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The New Black was prompted by two media events during 2008—the first being the controversy over the Roslyn Oxley 9 exhibition of artist Bill Henson’s work and, the second, the much publicised reaction of local communities to the relocation of convicted serial pedophile Dennis Ferguson.
The core argument of The New Black is that the kind of staggering over reaction to the Henson case and the hyperbole and mob like response to the presence of Ferguson are symptomatic of deeper contradictions within our own communal identity that realistically continues the cycle of violence by blunting our understanding of it.
These events highlighted deep concerns over the adult conception of childhood innocence and adolescent sexuality that really must be addressed if we are to mature as a healthy and integrated society; that we, as a community, allow our opinion to be shaped by the shrillest voice of complaint, that we are not well educated, thoughtful or curious enough to make our own inquiry but rather choose a broad morality as outlined by agenda driven hacks, is a serious flaw that allows the culture wars to carry on. A convincing argument can be made in the case of child abuse that to demonize to the assailant is to trivialise the assault. The nature of the crime is so much greater if it has been committed by one of our own, because it places on us, as a society, the onus of understanding the crime and even potentially finding in ourselves the capacity for it.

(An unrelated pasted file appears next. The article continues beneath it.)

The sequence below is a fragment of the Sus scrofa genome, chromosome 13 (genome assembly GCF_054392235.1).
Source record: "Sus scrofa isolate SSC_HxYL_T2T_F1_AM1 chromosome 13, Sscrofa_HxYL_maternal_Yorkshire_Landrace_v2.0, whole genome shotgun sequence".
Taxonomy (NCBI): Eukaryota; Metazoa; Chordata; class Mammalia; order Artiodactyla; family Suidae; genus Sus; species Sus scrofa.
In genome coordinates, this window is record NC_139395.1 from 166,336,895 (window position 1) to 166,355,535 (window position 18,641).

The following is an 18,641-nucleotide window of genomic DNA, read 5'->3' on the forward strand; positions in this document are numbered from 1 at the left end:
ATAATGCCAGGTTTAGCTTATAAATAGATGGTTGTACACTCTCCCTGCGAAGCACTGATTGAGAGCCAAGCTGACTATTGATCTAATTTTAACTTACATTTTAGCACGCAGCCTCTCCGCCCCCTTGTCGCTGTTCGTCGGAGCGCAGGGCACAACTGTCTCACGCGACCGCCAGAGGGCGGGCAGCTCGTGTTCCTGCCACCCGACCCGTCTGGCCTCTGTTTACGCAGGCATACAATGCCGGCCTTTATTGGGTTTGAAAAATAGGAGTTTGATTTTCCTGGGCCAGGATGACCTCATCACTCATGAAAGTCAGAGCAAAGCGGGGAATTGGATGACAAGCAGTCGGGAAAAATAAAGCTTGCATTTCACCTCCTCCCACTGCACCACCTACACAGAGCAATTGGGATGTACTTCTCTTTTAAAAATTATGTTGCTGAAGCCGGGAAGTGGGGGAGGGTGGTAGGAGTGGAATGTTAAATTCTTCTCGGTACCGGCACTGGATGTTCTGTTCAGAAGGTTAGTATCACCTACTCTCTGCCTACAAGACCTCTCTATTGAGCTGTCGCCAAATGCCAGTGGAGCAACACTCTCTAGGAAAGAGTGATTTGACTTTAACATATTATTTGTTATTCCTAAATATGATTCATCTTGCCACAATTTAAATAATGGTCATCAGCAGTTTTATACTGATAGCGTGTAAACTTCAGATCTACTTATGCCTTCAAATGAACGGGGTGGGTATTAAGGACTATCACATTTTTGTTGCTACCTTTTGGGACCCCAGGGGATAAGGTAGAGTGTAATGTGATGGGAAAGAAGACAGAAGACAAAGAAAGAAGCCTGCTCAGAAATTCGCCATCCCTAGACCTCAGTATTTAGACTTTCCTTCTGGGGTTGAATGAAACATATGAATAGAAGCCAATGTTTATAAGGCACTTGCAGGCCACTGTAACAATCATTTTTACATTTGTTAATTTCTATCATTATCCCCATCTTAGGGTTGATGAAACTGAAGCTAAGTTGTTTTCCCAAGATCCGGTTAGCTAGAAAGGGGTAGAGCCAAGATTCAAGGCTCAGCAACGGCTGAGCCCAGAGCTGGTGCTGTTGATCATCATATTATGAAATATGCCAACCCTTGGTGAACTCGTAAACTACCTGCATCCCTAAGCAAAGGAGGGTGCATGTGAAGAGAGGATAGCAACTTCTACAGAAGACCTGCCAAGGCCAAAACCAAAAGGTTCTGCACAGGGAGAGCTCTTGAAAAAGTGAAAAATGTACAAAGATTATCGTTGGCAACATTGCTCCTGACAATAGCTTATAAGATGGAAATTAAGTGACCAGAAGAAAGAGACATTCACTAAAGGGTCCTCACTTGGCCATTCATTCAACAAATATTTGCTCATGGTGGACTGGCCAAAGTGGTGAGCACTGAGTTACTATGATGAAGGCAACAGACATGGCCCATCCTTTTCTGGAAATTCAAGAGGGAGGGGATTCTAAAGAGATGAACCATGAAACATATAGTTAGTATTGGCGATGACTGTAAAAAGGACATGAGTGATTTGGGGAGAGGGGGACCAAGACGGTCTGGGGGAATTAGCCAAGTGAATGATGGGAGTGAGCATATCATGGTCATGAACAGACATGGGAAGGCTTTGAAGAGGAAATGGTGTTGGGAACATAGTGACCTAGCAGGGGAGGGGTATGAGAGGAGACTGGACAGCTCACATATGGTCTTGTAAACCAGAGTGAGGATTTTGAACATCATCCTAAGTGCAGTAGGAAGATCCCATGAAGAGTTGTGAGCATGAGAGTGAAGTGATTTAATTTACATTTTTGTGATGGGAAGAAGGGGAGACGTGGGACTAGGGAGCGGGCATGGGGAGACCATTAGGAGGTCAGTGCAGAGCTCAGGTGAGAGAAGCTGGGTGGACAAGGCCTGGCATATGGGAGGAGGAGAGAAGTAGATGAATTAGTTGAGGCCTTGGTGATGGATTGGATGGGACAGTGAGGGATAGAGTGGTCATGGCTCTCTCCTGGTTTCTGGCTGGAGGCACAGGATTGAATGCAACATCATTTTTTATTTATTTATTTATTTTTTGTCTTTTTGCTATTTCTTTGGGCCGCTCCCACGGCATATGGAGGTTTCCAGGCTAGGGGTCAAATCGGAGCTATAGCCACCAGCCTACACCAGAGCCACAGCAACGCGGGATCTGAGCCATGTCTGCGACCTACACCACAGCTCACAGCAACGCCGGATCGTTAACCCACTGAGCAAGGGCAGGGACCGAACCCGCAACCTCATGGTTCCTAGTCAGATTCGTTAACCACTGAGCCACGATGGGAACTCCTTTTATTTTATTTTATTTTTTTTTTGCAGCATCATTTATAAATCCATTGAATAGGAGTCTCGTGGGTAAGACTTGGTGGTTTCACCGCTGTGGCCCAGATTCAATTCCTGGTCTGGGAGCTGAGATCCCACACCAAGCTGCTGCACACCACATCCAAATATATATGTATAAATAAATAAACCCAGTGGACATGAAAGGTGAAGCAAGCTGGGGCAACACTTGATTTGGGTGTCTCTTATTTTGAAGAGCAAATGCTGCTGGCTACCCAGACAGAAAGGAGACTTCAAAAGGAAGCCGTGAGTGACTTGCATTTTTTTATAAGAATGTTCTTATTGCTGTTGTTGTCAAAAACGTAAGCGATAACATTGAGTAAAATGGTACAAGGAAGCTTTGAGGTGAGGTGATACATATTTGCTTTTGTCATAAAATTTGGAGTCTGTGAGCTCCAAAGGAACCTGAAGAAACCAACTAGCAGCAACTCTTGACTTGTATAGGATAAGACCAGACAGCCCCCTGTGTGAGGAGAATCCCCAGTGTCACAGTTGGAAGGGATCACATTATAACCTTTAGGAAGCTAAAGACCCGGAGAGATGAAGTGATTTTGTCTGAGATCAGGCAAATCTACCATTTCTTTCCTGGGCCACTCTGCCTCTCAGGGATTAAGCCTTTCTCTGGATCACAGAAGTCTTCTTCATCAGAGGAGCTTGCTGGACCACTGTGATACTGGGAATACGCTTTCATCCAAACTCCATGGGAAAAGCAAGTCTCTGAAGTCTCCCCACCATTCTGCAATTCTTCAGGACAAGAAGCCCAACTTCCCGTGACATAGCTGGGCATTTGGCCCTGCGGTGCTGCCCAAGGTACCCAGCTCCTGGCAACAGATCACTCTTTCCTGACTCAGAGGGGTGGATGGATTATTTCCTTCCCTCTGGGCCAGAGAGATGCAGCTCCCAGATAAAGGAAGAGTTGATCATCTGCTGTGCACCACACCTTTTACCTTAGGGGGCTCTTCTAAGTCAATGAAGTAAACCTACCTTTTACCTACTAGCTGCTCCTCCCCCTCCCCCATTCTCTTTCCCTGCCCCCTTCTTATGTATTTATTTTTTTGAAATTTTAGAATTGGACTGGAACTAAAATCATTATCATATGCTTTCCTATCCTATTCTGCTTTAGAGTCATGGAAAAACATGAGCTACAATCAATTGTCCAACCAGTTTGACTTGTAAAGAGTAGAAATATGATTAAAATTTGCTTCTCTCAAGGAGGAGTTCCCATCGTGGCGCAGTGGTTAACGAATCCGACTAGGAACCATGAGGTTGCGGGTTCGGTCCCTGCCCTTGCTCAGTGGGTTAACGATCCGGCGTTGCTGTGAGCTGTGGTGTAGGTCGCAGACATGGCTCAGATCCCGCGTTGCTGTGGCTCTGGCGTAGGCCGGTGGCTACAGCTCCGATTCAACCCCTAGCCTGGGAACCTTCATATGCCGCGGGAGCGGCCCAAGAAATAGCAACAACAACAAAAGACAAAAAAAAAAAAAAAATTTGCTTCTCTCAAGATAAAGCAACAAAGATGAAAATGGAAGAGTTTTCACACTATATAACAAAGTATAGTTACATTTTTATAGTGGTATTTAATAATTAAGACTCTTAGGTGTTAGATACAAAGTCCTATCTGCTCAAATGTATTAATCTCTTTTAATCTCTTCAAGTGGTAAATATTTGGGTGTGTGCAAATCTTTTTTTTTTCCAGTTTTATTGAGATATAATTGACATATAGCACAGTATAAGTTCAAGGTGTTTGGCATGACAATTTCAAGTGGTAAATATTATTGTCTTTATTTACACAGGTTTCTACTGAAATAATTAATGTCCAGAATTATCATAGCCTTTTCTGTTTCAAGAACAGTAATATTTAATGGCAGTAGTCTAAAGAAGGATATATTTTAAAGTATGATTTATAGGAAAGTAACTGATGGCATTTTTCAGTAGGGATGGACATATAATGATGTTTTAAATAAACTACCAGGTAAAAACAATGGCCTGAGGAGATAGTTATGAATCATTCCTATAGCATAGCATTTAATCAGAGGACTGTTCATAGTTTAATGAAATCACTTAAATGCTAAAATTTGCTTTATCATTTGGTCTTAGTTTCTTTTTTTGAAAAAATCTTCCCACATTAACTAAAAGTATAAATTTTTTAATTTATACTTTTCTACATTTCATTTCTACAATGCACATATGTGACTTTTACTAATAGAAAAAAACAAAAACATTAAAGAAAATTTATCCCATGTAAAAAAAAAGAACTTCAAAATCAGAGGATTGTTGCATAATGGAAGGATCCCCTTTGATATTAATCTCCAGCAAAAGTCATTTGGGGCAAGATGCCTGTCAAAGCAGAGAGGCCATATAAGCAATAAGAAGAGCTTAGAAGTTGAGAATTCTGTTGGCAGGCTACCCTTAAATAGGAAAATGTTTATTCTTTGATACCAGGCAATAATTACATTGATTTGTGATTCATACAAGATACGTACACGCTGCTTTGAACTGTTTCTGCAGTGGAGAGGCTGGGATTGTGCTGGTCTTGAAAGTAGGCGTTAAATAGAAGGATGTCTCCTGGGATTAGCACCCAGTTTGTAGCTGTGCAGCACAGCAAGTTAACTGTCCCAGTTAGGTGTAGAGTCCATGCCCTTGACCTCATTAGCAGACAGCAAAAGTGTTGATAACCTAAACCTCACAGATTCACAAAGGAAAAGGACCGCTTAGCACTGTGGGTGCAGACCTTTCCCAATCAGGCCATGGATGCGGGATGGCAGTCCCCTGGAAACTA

The New Black is, before anything else, a satire of modern contemporary Australian culture, exploring the superficial, ego driven and potentially destructive nature of emulating fashionable opinion. The rapid-fire dialogue and biting sense of humor make The New Black an hilarious roller coaster ride through one of the most sensitive and complex issues facing contemporary Australia.